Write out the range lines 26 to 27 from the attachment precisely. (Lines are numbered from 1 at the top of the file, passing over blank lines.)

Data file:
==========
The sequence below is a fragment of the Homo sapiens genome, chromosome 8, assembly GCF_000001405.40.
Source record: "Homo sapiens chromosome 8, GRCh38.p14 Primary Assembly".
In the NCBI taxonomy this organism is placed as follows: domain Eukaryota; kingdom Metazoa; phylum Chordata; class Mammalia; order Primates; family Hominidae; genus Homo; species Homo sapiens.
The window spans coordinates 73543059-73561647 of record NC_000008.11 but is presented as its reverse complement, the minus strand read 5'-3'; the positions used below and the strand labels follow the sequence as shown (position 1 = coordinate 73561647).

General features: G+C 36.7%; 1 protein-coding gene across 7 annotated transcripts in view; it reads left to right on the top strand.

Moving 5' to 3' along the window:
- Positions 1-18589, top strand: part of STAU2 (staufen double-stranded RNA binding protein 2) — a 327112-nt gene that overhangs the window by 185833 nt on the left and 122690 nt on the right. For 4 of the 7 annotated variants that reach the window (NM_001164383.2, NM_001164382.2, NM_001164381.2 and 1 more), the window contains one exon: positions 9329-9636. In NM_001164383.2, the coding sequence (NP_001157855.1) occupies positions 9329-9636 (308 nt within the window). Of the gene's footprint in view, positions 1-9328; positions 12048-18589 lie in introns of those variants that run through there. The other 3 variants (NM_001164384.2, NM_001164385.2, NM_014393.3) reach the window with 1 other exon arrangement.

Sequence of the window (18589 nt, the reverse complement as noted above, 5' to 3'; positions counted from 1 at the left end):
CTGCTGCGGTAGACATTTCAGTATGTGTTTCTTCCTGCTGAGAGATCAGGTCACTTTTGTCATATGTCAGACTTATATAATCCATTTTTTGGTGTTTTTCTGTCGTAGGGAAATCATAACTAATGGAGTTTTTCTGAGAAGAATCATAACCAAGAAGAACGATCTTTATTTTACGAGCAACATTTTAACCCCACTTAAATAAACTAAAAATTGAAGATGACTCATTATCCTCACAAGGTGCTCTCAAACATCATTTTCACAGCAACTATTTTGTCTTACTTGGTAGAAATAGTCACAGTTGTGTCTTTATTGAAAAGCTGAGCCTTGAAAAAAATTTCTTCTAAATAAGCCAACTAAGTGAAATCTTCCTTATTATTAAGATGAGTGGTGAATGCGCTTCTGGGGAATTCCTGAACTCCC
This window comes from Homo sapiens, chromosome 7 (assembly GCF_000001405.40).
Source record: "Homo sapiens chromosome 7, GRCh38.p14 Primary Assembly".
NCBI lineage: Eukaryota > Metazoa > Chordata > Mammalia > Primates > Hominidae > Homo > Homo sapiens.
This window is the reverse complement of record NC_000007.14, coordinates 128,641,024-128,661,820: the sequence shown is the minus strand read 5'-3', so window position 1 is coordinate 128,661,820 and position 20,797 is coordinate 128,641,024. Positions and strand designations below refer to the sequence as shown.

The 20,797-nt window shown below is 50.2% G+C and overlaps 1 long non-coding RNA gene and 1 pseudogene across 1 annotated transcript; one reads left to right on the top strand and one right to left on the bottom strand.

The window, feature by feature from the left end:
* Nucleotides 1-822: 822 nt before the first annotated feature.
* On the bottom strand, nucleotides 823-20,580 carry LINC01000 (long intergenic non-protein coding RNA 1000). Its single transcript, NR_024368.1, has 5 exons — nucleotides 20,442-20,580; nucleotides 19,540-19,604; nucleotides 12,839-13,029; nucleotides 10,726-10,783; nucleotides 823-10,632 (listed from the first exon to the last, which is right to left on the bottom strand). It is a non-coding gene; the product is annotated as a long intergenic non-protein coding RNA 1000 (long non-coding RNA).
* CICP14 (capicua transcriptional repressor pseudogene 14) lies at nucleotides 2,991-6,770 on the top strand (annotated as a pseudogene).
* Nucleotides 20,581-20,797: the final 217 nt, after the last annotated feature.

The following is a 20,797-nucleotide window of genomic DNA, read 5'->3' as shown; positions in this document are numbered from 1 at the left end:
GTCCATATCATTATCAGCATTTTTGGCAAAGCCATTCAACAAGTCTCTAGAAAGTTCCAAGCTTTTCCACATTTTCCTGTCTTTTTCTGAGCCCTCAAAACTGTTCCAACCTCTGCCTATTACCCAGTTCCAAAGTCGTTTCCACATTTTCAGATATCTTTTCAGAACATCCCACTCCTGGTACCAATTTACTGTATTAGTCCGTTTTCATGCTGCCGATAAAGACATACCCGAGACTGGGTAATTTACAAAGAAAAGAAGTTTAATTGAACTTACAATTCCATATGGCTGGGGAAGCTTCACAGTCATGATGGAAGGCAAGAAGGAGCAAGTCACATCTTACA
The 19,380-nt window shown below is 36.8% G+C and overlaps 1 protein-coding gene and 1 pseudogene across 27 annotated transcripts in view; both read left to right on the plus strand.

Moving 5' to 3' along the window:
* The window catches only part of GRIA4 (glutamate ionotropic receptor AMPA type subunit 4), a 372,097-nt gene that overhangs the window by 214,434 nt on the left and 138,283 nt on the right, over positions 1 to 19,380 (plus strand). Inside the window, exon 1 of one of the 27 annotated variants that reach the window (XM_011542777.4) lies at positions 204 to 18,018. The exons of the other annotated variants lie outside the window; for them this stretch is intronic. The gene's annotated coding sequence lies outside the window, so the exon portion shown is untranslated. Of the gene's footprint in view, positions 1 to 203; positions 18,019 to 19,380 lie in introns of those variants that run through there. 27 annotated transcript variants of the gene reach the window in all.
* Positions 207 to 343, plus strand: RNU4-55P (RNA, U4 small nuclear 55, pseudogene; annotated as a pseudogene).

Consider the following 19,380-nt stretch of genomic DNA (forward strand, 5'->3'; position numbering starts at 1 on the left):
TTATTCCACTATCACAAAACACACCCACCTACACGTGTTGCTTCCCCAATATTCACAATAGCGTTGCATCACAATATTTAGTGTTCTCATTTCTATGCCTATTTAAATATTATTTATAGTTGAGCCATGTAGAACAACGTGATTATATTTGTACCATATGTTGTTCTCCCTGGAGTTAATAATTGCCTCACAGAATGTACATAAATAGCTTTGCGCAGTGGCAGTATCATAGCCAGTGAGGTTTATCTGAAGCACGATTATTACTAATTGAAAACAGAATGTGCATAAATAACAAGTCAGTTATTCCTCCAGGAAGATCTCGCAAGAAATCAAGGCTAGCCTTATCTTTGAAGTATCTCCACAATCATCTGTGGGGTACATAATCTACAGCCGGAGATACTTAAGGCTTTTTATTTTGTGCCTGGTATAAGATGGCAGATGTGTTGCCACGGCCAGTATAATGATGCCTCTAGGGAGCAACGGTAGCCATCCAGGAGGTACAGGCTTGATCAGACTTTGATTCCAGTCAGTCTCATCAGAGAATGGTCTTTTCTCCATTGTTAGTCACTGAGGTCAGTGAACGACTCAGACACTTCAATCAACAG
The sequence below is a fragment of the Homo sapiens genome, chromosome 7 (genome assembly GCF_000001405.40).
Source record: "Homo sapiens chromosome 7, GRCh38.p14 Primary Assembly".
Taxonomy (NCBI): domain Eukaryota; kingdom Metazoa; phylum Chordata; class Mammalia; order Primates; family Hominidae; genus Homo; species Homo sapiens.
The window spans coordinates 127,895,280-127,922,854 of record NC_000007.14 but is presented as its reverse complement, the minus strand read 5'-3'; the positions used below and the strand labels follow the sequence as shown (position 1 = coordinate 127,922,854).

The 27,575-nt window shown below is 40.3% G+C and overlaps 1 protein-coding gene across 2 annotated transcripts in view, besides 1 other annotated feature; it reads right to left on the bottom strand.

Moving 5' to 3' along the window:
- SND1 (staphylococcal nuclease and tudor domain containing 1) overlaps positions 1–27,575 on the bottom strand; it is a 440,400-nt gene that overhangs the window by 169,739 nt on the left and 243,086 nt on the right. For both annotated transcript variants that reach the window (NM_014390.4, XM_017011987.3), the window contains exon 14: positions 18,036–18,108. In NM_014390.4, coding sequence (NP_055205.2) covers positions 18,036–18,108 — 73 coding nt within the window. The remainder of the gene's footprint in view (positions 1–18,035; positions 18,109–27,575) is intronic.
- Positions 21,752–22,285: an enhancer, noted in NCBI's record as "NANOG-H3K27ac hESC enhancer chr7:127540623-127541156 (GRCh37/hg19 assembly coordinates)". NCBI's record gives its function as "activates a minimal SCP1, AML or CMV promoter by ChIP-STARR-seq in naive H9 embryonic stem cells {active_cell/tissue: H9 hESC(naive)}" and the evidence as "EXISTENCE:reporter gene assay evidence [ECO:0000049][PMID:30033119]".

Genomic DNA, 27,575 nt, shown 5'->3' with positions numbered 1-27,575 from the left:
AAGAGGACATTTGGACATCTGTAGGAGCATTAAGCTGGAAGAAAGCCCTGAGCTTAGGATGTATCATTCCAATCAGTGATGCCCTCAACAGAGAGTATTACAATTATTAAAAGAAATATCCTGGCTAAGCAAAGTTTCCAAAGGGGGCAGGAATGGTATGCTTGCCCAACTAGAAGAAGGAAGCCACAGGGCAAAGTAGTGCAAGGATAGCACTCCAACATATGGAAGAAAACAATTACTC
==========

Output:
Consider the following 19,380-nt stretch of genomic DNA (forward strand, 5'->3'; position numbering starts at 1 on the left):
TTATTCCACTATCACAAAACACACCCACCTACACGTGTTGCTTCCCCAATATTCACAATAGCGTTGCATCACAATATTTAGTGTTCTCATTTCTATGCCTATTTAAATATTATTTATAGTTGAGCCATGTAGAACAACGTGATTATATTTGTACCATATGTTGTTCTCCCTGGAGTTAATAATTGCCTCACAGAATGTACATAAATAGCTTTGCGCAGTGGCAGTATCATAGCCAGTGAGGTTTATCTGAAGCACGATTATTACTAATTGAAAACAGAATGTGCATAAATAACAAGTCAGTTATTCCTCCAGGAAGATCTCGCAAGAAATCAAGGCTAGCCTTATCTTTGAAGTATCTCCACAATCATCTGTGGGGTACATAATCTACAGCCGGAGATACTTAAGGCTTTTTATTTTGTGCCTGGTATAAGATGGCAGATGTGTTGCCACGGCCAGTATAATGATGCCTCTAGGGAGCAACGGTAGCCATCCAGGAGGTACAGGCTTGATCAGACTTTGATTCCAGTCAGTCTCATCAGAGAATGGTCTTTTCTCCATTGTTAGTCACTGAGGTCAGTGAACGACTCAGACACTTCAATCAACAG